So natural light outdoors, which is generally the biggest thing that people ask me about yes, sometimes I can use direct light phenomenal usually it is right before the sun sets. Most of the time I'm not going to use directional light you can't have your client's facing into the sun they will squint, they will be uncomfortable, they will feel kind of weird kind of blind when you're on a rooftop in new york and the sun is two minutes away from setting and it is gentle and beautiful and lovely and warm by all means put their faces right into the sun that's not what I get most of the time directional light at three o'clock in the summer I'm going to tell you how I position my clients in low light and then I'm gonna show you what it does at different times of the day because the principle of where I put the client doesn't change ever the dramatic aspect of the light changes as it comes further down in the sky you can see at three o'clock up on her on her chest a little bit you can see the ...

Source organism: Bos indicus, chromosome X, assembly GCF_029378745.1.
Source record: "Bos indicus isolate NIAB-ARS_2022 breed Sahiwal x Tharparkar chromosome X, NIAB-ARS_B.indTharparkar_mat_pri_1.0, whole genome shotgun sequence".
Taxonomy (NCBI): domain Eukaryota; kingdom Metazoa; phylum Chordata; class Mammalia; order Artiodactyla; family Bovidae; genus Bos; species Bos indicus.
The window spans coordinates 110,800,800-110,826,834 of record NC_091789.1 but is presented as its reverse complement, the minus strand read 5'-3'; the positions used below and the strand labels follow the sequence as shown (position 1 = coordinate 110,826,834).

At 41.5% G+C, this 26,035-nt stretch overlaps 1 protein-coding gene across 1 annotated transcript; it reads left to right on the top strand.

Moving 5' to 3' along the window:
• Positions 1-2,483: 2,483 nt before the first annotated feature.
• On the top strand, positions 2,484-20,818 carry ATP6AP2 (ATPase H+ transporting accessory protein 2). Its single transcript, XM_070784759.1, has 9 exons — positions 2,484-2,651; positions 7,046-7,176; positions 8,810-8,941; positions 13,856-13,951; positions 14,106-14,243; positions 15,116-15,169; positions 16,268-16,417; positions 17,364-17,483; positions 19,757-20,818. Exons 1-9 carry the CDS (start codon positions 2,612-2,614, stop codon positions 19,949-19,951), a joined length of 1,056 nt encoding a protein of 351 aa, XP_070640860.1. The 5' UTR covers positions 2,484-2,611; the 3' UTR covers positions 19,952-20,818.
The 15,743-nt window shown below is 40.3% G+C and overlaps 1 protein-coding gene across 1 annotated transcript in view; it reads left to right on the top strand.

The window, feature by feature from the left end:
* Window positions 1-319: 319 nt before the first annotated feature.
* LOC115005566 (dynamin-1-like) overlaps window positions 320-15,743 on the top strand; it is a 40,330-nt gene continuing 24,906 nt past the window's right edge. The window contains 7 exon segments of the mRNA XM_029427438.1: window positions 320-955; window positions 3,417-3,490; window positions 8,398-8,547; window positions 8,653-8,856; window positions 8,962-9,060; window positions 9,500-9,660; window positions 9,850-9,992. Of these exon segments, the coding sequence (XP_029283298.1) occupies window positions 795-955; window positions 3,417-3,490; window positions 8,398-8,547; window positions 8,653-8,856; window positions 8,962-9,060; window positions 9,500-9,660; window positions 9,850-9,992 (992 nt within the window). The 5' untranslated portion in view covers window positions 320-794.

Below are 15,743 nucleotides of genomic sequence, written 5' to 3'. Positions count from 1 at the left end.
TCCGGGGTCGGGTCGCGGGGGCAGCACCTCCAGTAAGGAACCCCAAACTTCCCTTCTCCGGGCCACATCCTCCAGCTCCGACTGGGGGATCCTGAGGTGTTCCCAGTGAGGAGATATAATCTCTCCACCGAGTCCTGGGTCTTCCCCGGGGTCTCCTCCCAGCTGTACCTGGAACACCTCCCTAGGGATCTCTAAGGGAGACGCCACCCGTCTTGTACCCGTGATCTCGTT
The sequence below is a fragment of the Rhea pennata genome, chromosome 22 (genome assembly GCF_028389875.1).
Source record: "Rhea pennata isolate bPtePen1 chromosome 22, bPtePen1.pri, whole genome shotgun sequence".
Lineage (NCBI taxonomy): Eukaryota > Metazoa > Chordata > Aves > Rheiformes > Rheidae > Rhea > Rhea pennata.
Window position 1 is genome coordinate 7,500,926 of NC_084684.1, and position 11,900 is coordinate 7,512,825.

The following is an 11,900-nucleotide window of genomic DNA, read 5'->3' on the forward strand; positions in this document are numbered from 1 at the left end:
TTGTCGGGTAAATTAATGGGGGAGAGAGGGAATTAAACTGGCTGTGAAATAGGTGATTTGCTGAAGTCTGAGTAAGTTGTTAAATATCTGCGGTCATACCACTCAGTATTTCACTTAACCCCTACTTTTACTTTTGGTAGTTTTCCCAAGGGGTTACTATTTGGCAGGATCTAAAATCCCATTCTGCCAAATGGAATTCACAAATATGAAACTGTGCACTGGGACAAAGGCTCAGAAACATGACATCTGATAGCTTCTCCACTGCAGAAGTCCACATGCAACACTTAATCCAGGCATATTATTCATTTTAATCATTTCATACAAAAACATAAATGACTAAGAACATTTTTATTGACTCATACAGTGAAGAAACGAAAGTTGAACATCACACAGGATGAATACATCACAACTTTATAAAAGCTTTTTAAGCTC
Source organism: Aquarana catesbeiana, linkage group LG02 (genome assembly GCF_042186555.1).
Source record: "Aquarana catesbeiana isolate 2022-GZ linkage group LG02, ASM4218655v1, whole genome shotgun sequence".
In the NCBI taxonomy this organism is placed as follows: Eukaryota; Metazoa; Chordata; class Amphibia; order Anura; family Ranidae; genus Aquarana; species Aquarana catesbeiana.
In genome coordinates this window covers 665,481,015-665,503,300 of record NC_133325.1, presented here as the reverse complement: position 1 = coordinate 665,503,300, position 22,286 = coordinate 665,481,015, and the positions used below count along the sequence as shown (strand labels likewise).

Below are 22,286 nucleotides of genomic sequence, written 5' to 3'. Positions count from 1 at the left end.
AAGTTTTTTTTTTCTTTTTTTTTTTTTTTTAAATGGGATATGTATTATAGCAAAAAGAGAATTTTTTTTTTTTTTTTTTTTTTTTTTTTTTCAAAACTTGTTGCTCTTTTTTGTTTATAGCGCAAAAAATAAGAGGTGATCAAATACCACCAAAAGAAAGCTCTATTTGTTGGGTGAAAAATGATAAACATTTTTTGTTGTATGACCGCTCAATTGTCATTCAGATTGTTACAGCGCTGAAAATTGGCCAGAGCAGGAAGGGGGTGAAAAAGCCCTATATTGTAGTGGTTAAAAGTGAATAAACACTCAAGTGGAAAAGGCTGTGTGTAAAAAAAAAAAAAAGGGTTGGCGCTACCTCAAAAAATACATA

light on her chest it's coming from much more overhead there's not a huge dramatic halo of light around her the sun is still very high in the sky but the principle is still the same what I am looking for if I'm shooting them megan and jason let's say they're standing in the sun the sun is over there, right? My clients are in the direct path of the sun I am on the other side of my client so we're making a direct line son clients me two key things about this that's a very simple principle son clients you number one a dark background is very helpful because it juxtaposes that light really, really well for me the darker the background, the better the darker it is, the more you can see the light around them. The other principle is that there needs to be shade not for the clients, for you we have a reflector I do not use it to reflect light on the client's my assistant pops it out and holds it up if I need to shave my limbs, how many times have you gone outside scene really beautiful lighting and it's really amazing, but to see it you had to do like this, right? How can you shoot it without doing like this two year linds as well? And at three o'clock in the afternoon, the lens hood is not enough, so I'll look for the shadow from a tree, a bench, a building to get my linds out of the sun so that it doesn't go straight into the lens and haze over the image I can't you with you know nano coded glass all day long but it's not going to help me if the sun is blazing straight into my lens so I will seek shade for myself so that's exactly what's going on here three o'clock in the summertime the sun is on the other side of these people they're in the path of the sun I am on the other side I'm in the shade of the trees as you can see it five thirty in the summer starts to get a little bit better exact same principle the sun is coming from over the building I have a dark background my clients are in the path of the sun I am on the other side in the shade same people same wedding seven thirty in the summer same principle sun coming through the trees nice dark background clients are in the path of the sun I am not a shaded because later on in the day sometimes I will let that gentle sunset light into my lens to give me a little linds flair doesn't work so well at three o'clock but it's seven thirty when you're on those last fragments of light let it come on in it's kind of nice so talking through the different times of the day two o'clock in the afternoon in summer who wants to shoot outside at two o'clock in the afternoon in the summer I don't but this beautiful woman, great time shooting her, I had her lift her face up into the sun, so the sun coming down from the sky came down directly onto her face, and then when I exposed properly for her face, the entire already dark background got even darker like that she's literally looking up into the sun, and if I want them to look directly into the sun, I'll say, hey, guys can just close your eyes for a few minutes and then when I say three, open your eyes and closing again. I don't want to burn your retinas, but it's really beautiful light just pop them open and popping close, and I've got my shot three o'clock in the afternoon in the summer kind of a difficult example because they're very little, but I've deliberately surrounded them with dark sides very hard to get a dark background. You can actually see the light's not that dramatic because they're against much brighter um leaves in the background so again, the darker the background, the more dramatic the light. But you cannot take somebody outside at three o'clock and expect that halo of light to look the way it's going teo at eight o'clock at night she's not going to look like that three o'clock in the summertime she's slightly lifting her face up into the sun already dark background by the time I exposed for her face, the background gets even darker and they stand off as more dramatic here's a really good example. This is three o'clock, but it's in the winter, when the sun is setting much, much, much earlier. So you have a much more beautiful halo of light in the winter, because three o'clock and the winter is a lot like, you know, five, five thirty in the middle of the summer in new york. Three o'clock the sun's already kind of thinking about coming down it's, kind of depressing four o'clock in the summer and again, as you will notice as we go through these five o'clock in late fall. Same principles, same lighting setup, same set up with the clients. Same set up with me just as the day goes on five in the summer, six. Thirty in the summer the shadows get longer, the light gets more dramatic. The halo is more pronounced and again, this is a great example toe look at that background the light on olivia. Over here you can really see that light around her veil in her face because she's against those dark trees her husband is against the bright part of the trees, so the light is much less dramatic around his head. Keep on moving, said. Okay, okay. To keep going, I want to get the info in for you. We're going to revisit a lot of these principles when we're shooting tomorrow. So any technical questions about what were your settings here? Usually f four. Just in case you're wondering, most of those that you saw were the seventy two, two hundred at two hundred, as close to two hundred as possible. None of those were with the tele converter in case you were wondering. But again, background awareness is very, very, very important. If you find the light, you have to have the right background or the light's not gonna do what you want it to dio silhouettes. I love them. I had a little love affair with silhouettes a couple years ago and when little crazy with them, but I've learned to temper myself with them a little bit. The main principle of a silhouette. You have to have enough of a stop exposure difference between your subject and your background that by the time you under expose your subject so that they become that pure black sharp silhouette, you still have to have contrast between them in the background. If I put them already in a mirror here, if I had put them against maybe the bottom of the frame, kind of the darker water by the time I exposed down for them to make them a silhouette, the background would've gotten so dark that it would have looked really muddy. Um, so when I was first doing these silhouettes and kind of bringing them down and bringing them down, I was afraid to expose them as low as I needed to to make them sharp and crisp because I wasn't choosing my right backgrounds and everything was looking really muddy. Once I realized to me I need like a five to six stop difference between the subjects in the background, so that it's still very prominent when I adjust my exposure accordingly, usually to do a silhouette, I cannot stop down enough an aperture priority to make it work, so I'll switch over to manual and adjust my settings that way. Also, when doing a silhouette, I try to be very, very careful tohave my subjects, looking at each other at each other and not kissing. If they look at me, I lose their profile and it becomes a little bit less clear what story I'm telling, and if they kiss, then I'm shooting a freaky siamese twins joined at the head, you know, sometimes a silhouette can it doesn't have to be them looking directly at each other, you know, poise straight together, sometimes it's about the graphic nature of the movement of the image I used to be afraid to do silhouettes so I would realize I'm stopping down on these people to try to turn them dark and crisp and shadowy my background is way too dark to do something like that but then in this exact same location I went back three years later and realized how to do it it is standing on the same wall in the same location I just put their heads against the brighter part of the sky instead of the darker part of this guy moving on artificial light outdoors I understand there are going to be a awful oh god, I love those people they're the most wonderful people melanie the bride is actually done some business teaching here on creative live and they're the kind of people you could ever know in your entire life one hug mammal but I digress from artificial lighting, artificial lighting outdoors I will talk you through it very briefly if you want to seymour examples of that it is in the think book if you want to read it and tomorrow we will actually do it so I can talk to you about settings I feel like it will become much more relevant to tomorrow when you're actually seeing it happen so artificial light outdoors will be for something like a formal portrait of the bridegroom together or something like this which is the bridal party together outside what I am doing to give you a very brief overview of what we'll go over again tomorrow in the actual application of it I've got my seventy two, two hundred is close to two hundred as possible, I am taking a reading off of my client's faces and figuring out if I shot this without any flash at all. What would my settings b now talking about where I have put them, you can see that they're actually in the shade my subjects during the shade, but I've got beautiful lap dappled light in the background. The reason I put them in the shade is because I want to able to control the light on their faces. If I've put them in the sun, it is a little harder to control. I've got my background bright and graphic and interesting because what I am going to do is taken exposure reading off for the clients like I said before is if I was going to shoot it with no flash and then I'm going toe under expose that for about by about two stops because my goal there is when I under exposed my clients, it also brings down the background, makes it much darker and much more dramatic, I'm using my off camera flash to fill in their faces. This is the only time when I'm shooting portrait's that I'm going to use off camera flash outside when the bride and groom were wandering around or when they're when they're beautiful backlit and it's really wonderful and gorgeous I'm not using flash I'm using flash for the formal types of portrait so I've got your id in his groomsmen I've taken a reading off of them I've underexposed it so that if I take the picture right then it's going to be about two stops underexposed then my assistant is standing about eight to ten feet away from them on a diagonal a very gentle diagonal so if I'm facing show you guys my back sorry if megan and jason here are my formal portrait right on the wall here um if I'm standing here with my seventy two two hundred as far back as I need teo my assistant is going to be standing about here about eight to ten feet back from them making a very gentle angle towards them but sorry I'm freaking out the camera guys by wandering around a lot she doesn't want to be so far off to the side that when the light from the off camera flash hits the people it lights one side very strongly and by the time you get to these gentlemen on the other side it's fallen off she doesn't want to be so close to me it's flat straight on light so a lot of working with your assistant if you have someone doing an off camera flash for you you have to find your sweet spot of where you want them to stand where you're comfortable with everybody being lit well but it still gives a little drama of the off camera flash usually when we're outdoors the off camera flashes on full power because it's outdoors we take this dolphin on the balance off the top of the flash and put on the robe flash bender it's kind of like shooting through a little soft box I swear to you I know this is probably blowing your mind because I'm throwing a lot of information at you right now we will do this tomorrow and we will do this many times it's in the think books if you want to read it I just set it out and tomorrow I'm gonna actually do it so that's generally what's going on I used to hate family formals I used to be kind of scared of them because they took forever and I felt like they weren't very good but now that I'm set up like this with the light that looks wonderful and beautiful and fantastic we can't shoot these all day I don't mind my settings never change as long as the flash stays where it is I can go forward I could go back I can shoot from the side the light is going to remain constant you can also use artificial light indoors and I'm going to be I just want to show examples of these we're going to spend an entire section of this actually doing it tomorrow, so please come back and take a look at this artificial light indoors the same off camera flash that I have been using for family formals outside we're going to use indoors for toasts and first dances make sure you had to do that and that and that possibly also that well, shoot them during introductions, we will shoot them during toasts. It is a very, very, very simple set up again mind bogglingly frustrating if you've never done it before after you see it a few times and try it a few times yourself, it starts becoming second nature. The beautiful thing about it is you're off camera flashes always on manual and my assistant never moves, so I know that the output of the flashes going toe look exactly the same every single time I can move wherever I want the flash isn't on my camera, I'm talking to it with a radio I can go across the room, I could go right next to the bride, the light is going to continue being the same on my subject unless my subject moves or my assistant moves, so we will show you tomorrow how to make a very basic triangle with your assistant so that her light is coming this way and my camera is coming this way, I'll show you what happens when she goes to the other side of the clients, and I shoot straight into them again. I feel this is one of those things that describing it to you like this is very hard to understand unless you actually see it, and when I'm shooting tomorrow, showing you the reception I'm shooting tethered, so you'll be able to see the images as they come up, you'll be able to see every single setting as it comes up and see exactly what I'm doing in all of these scenarios. The other type of flash is your basic on camera flash my twenty four to seventy with the flash on it bounced gently back that I was talking about earlier for cocktail hour pictures like so that's also the way I should all of the dancing, sometimes we'll add an additional light, and I'll show you tomorrow what it looks like and where to position your assistant again. Talking about it is great, showing it to you is actually better other lighting indoors that his artificial is your video light again, this is the ice light, it makes my heart happy, the background here is just a bunch of twinkle lights on a white cloth that was hanging behind the client's table I shot through the champagne glasses which I get asked about a lot and I promised to show you how to dio and then it is just a very simple I slight on full power off over here aim directly at her face by my assistant and again I don't want to sound like a nice light commercial but it's wonderful I love it it's it's phenomenal! Sometimes I will also use a video light for something like this, which isn't necessarily normally something that I would use a video light for but it was a very tiny room ah, very cramped space we're talking about maybe five feet of space tables pushed together it was a rehearsal dinner and when might we're trying with off camera flash even when we dialed it down to a very gentle power setting, it was still a very obvious flash burst, so I found that the best combination for something intimate and small like this was a nice light and an eighty five one four at two o so that's, why it's important for you to understand and again I'm not trying to say you have to come back tomorrow to learn this, but it is much, much easier to show it to you then just describe it out to you and I'll show you the scenarios that I would use something like this and but as you learn your flash as you learn your video lights as you learn your gear and your settings and your apertures and what all comes together, then you'll be able to start thinking for yourself, like, okay, well, I'm in this little small spot in the flash isn't really working. What do I do here? Video light and the decision was just that fast. I mean, this is these amazing moments are unfolding she's giving her mother these gifts at the rehearsal dinner were popping the flash off. I look at the back of the camera and I'm like, and this is wrong, and in yours passed, I would've been like, ok, so what can I do here to make it better? But in this scenario, I just looked at him, looked at my assistant and I said, video light one, for she runs a grabs it comes back within thirty seconds, were set up and we're shooting again. And this has taken me thirteen years to be able to think on my feet this quickly.